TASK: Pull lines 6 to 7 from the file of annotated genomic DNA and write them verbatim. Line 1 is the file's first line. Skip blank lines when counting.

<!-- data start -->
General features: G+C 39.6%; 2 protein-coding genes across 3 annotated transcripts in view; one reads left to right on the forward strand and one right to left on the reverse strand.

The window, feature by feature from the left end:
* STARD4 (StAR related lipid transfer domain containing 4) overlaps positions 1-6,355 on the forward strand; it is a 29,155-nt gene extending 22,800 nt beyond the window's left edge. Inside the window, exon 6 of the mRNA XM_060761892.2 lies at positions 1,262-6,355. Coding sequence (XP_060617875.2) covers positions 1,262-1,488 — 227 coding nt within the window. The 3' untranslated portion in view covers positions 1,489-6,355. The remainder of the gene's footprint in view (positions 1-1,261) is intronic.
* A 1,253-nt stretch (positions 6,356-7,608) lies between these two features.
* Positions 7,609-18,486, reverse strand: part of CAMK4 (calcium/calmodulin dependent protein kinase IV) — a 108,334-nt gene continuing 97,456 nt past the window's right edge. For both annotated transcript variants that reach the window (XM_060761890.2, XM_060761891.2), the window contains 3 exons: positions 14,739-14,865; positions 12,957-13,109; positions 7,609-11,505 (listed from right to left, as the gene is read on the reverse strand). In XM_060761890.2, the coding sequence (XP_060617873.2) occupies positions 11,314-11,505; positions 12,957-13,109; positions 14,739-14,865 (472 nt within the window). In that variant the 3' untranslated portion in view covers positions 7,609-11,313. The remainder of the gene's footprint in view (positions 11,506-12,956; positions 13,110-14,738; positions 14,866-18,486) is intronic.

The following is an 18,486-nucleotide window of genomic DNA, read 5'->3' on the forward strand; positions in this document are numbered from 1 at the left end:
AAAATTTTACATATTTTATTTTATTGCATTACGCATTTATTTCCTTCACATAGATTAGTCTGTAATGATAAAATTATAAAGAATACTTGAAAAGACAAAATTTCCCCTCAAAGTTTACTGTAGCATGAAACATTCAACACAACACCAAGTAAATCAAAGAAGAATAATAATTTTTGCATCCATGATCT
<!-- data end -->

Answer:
The following is an 18,486-nucleotide window of genomic DNA, read 5'->3' on the forward strand; positions in this document are numbered from 1 at the left end:
AAAATTTTACATATTTTATTTTATTGCATTACGCATTTATTTCCTTCACATAGATTAGTCTGTAATGATAAAATTATAAAGAATACTTGAAAAGACAAAATTTCCCCTCAAAGTTTACTGTAGCATGAAACATTCAACACAACACCAAGTAAATCAAAGAAGAATAATAATTTTTGCATCCATGATCT